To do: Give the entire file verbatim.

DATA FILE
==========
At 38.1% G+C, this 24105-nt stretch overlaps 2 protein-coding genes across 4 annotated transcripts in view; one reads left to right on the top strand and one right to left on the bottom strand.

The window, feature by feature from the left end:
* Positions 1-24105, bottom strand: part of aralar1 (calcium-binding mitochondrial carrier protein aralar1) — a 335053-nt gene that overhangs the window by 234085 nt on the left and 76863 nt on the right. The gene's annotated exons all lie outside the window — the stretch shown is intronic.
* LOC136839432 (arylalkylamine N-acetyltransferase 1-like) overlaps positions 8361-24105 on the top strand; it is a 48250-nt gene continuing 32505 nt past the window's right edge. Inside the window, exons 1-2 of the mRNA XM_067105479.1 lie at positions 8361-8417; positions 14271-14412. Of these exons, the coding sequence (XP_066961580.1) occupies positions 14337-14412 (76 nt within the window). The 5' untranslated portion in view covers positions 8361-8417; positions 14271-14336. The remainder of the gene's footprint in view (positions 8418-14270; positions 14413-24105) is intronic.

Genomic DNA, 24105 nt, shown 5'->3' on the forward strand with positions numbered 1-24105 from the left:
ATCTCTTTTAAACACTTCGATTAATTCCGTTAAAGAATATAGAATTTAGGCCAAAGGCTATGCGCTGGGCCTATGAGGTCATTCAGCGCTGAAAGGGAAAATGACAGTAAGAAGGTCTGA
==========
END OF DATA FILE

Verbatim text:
At 38.1% G+C, this 24105-nt stretch overlaps 2 protein-coding genes across 4 annotated transcripts in view; one reads left to right on the top strand and one right to left on the bottom strand.

The window, feature by feature from the left end:
* Positions 1-24105, bottom strand: part of aralar1 (calcium-binding mitochondrial carrier protein aralar1) — a 335053-nt gene that overhangs the window by 234085 nt on the left and 76863 nt on the right. The gene's annotated exons all lie outside the window — the stretch shown is intronic.
* LOC136839432 (arylalkylamine N-acetyltransferase 1-like) overlaps positions 8361-24105 on the top strand; it is a 48250-nt gene continuing 32505 nt past the window's right edge. Inside the window, exons 1-2 of the mRNA XM_067105479.1 lie at positions 8361-8417; positions 14271-14412. Of these exons, the coding sequence (XP_066961580.1) occupies positions 14337-14412 (76 nt within the window). The 5' untranslated portion in view covers positions 8361-8417; positions 14271-14336. The remainder of the gene's footprint in view (positions 8418-14270; positions 14413-24105) is intronic.

Genomic DNA, 24105 nt, shown 5'->3' on the forward strand with positions numbered 1-24105 from the left:
ATCTCTTTTAAACACTTCGATTAATTCCGTTAAAGAATATAGAATTTAGGCCAAAGGCTATGCGCTGGGCCTATGAGGTCATTCAGCGCTGAAAGGGAAAATGACAGTAAGAAGGTCTGA